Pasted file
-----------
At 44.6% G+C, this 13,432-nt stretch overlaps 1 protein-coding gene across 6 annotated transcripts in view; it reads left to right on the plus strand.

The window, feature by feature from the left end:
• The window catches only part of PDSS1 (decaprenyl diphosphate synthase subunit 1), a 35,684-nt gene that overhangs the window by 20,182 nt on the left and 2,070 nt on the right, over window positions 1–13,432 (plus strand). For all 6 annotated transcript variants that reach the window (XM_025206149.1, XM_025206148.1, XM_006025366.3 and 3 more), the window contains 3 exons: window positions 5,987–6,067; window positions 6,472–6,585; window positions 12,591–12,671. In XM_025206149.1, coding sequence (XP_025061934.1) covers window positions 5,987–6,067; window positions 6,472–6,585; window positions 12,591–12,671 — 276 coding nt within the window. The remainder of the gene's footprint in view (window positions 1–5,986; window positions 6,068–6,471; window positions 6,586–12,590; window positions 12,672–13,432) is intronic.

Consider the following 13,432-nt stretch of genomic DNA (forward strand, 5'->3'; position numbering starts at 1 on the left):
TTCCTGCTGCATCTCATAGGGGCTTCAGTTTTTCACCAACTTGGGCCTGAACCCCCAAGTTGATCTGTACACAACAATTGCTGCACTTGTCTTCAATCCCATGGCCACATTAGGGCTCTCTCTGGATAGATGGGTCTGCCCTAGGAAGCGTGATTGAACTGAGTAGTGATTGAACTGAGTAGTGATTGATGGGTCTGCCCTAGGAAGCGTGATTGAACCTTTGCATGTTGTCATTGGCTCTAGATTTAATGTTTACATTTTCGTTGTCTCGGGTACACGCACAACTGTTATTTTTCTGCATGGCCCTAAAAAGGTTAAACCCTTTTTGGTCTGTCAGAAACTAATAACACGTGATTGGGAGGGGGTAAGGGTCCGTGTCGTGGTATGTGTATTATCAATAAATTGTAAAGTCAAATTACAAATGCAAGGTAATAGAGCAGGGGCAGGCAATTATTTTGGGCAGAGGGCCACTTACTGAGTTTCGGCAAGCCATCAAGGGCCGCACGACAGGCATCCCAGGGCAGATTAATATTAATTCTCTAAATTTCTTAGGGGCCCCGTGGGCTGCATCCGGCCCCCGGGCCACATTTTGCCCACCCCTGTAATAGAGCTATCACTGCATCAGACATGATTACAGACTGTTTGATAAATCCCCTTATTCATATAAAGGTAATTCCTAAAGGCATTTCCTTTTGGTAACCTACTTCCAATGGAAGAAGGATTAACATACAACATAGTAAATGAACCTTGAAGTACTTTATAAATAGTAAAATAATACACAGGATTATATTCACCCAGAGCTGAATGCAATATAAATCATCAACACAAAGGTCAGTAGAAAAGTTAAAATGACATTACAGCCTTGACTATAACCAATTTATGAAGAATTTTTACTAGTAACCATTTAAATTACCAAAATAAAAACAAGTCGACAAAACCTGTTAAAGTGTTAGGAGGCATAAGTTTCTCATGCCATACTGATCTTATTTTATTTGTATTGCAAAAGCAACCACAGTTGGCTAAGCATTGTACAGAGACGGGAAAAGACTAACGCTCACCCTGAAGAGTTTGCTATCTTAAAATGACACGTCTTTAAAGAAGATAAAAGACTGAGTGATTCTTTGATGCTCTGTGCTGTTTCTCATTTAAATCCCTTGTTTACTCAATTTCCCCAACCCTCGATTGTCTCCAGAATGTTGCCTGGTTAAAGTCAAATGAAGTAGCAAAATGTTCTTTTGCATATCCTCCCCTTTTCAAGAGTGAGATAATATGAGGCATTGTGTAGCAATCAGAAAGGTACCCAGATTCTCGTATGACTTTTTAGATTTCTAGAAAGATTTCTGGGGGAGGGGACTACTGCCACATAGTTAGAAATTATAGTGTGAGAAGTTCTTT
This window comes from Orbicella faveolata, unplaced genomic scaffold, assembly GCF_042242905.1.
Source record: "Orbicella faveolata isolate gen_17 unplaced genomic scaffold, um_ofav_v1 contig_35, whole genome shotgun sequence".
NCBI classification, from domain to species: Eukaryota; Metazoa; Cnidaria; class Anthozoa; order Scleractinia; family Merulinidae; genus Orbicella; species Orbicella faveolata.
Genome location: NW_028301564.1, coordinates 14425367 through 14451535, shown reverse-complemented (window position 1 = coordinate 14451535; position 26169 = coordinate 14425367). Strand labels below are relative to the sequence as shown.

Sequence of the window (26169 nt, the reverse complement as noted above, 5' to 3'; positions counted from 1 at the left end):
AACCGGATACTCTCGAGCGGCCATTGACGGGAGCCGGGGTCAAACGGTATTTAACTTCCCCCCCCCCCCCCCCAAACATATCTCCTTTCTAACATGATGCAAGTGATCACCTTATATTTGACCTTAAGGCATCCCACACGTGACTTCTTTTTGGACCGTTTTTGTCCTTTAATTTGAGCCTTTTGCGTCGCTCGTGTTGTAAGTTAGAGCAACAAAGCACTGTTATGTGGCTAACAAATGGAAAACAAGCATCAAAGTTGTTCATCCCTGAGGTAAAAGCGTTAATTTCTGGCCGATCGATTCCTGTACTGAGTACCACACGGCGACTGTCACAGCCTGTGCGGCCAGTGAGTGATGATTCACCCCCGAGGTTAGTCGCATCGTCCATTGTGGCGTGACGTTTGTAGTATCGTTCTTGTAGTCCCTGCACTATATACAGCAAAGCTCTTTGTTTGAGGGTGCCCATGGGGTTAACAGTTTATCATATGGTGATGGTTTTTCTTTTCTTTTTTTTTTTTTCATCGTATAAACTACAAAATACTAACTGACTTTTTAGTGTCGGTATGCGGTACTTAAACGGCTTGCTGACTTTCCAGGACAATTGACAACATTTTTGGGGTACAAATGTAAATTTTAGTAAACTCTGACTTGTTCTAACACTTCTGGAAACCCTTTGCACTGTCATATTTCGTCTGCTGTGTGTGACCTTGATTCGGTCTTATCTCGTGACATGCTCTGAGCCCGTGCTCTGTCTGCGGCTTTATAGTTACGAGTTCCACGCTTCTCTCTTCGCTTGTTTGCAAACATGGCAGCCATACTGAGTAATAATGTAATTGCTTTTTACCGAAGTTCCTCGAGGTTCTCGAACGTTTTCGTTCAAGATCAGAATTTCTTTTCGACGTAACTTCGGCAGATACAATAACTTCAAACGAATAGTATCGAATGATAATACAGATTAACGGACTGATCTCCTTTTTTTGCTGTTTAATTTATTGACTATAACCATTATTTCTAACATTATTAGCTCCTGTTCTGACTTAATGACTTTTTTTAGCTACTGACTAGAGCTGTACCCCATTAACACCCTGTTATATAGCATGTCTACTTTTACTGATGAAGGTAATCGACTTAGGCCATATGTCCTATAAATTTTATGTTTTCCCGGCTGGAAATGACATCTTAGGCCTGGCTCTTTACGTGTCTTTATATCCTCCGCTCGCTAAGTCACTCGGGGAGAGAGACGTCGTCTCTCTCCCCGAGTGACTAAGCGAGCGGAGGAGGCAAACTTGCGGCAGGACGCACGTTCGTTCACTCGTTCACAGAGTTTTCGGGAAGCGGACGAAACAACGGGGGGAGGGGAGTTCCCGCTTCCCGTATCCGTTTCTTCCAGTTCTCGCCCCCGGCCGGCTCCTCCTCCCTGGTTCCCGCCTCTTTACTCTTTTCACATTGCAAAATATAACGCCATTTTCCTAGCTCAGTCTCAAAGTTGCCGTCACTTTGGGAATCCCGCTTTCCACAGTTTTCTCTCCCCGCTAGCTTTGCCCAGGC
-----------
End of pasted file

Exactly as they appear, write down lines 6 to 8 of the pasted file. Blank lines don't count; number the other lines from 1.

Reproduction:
This window comes from Orbicella faveolata, unplaced genomic scaffold, assembly GCF_042242905.1.
Source record: "Orbicella faveolata isolate gen_17 unplaced genomic scaffold, um_ofav_v1 contig_35, whole genome shotgun sequence".
NCBI classification, from domain to species: Eukaryota; Metazoa; Cnidaria; class Anthozoa; order Scleractinia; family Merulinidae; genus Orbicella; species Orbicella faveolata.